Tens of thousands of turbines anchored to the bottom of the Mississippi River could someday provide more than a gigawatt of renewable energy, enough to power a quarter of a million homes. That’s the vision of Free Flow Power, a startup based in Gloucester, Massachusetts, that recently received preliminary permits from the U.S. Federal Energy Regulatory Commission (FERC) granting it the right to explore energy production at dozens of sites along the lower Mississippi over the next three years.
The proposed development is one of a number of “hydrokinetic” projects in the works. Such projects seek to generate electricity from wave movement, tidal flows, or river currents, without the use of dams.
The ambitious Mississippi project, however, relies on relatively unproven technology. The only commercial hydrokinetic river-power system operating in the U.S. is a single turbine deployed by Hydro Green Energy close to a conventional hydropower dam on the Mississippi River in Hastings, Minnesota.
Free Flow hopes to deploy hydrokinetic power on an unprecedented scale: hundreds of 40-kilowatt turbines, each the size and shape of a large jet engine and attached to pylons jutting out from the riverbed at 88 locations along the Mississippi.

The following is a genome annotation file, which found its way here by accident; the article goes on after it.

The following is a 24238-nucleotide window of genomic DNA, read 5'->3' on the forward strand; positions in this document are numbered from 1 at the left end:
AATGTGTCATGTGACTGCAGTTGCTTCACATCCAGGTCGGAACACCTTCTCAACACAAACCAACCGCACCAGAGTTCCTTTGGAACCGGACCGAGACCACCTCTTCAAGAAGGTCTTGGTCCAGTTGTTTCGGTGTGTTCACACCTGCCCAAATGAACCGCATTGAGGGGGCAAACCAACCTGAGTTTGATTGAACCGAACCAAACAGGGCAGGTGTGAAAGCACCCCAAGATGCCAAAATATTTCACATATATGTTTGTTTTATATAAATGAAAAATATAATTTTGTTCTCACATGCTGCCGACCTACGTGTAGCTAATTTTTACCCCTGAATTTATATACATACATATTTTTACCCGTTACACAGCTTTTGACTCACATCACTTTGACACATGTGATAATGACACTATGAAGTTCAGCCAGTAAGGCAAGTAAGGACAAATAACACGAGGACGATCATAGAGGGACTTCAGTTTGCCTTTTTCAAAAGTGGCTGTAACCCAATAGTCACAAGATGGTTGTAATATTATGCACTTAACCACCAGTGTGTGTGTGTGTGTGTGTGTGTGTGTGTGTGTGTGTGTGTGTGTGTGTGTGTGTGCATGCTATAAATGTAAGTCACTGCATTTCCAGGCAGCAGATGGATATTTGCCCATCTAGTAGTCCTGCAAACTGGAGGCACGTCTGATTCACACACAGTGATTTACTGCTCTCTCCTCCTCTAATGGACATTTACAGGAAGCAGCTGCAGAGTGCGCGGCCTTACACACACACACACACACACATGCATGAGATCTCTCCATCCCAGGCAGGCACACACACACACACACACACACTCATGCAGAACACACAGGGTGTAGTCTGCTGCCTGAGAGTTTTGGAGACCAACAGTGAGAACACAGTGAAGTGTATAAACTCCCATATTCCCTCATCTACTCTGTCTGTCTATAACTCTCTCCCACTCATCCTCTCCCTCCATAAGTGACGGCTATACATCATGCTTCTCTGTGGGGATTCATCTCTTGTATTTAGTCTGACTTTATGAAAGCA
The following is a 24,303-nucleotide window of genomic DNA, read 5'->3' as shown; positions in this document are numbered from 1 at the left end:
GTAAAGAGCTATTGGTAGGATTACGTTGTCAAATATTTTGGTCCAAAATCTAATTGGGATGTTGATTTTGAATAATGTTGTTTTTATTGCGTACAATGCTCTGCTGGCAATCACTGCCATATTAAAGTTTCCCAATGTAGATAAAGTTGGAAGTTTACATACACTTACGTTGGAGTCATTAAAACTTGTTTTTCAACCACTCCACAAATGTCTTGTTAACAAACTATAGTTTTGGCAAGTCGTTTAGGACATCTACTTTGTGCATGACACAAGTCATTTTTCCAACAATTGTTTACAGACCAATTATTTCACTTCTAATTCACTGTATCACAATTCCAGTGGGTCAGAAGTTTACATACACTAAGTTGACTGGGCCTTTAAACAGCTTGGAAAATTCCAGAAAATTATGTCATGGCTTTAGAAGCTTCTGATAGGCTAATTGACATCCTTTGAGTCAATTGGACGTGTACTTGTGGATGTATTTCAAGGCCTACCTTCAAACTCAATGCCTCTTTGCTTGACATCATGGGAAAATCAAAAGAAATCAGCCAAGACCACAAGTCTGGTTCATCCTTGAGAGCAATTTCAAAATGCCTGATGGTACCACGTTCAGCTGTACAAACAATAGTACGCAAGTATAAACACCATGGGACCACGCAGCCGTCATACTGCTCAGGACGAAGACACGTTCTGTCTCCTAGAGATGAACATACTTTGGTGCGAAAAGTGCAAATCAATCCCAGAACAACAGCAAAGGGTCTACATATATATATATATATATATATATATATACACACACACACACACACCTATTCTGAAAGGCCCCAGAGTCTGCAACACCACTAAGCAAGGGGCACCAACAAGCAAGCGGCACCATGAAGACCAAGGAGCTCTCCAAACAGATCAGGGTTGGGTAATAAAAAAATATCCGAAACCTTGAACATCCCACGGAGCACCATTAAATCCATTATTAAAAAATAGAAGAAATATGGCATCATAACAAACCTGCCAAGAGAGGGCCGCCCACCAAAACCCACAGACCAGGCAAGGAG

Although most companies developing hydrokinetic technology have focused on tidal or wave energy, Free Flow’s chief financial officer, Henry Dormitzer, argues that river power has distinct advantages. “The water flows in one direction, it doesn’t have salt in it, and, in the case of the Mississippi, people have spent 100 years tracking water flows and velocities,” he says.
But the Mississippi is also one of the world’s busiest waterways, and the company will have to demonstrate that its turbines will not interfere with commercial shipping, and that it will have no negative impact on the river’s wildlife.
In July 2009, Free Flow began a six-month test of a pilot turbine (a third the size of the planned commercial ones) in the Mississippi, and the company is now testing a commercial-scale prototype in the lab. Free Flow has also received $7.4 million in funding from investors and from the U.S. Department of Energy that will allow it to test its most recent prototype in the Mississippi next year. Free Flow Power is seeking additional funding to test four turbines, each attached to a separate pylon, over a 12-month period, as required by FERC as part of the licensing process.
Free Flow uses a “shrouded turbine” design that channels water through the turbine’s blades. Water passes through a rotor with seven blades that are designed for a slow spin rate to minimize fish strikes. The turbines will be sited 10 or more feet off the riverbed. At this depth, water moves, on average, at one to three meters per second.
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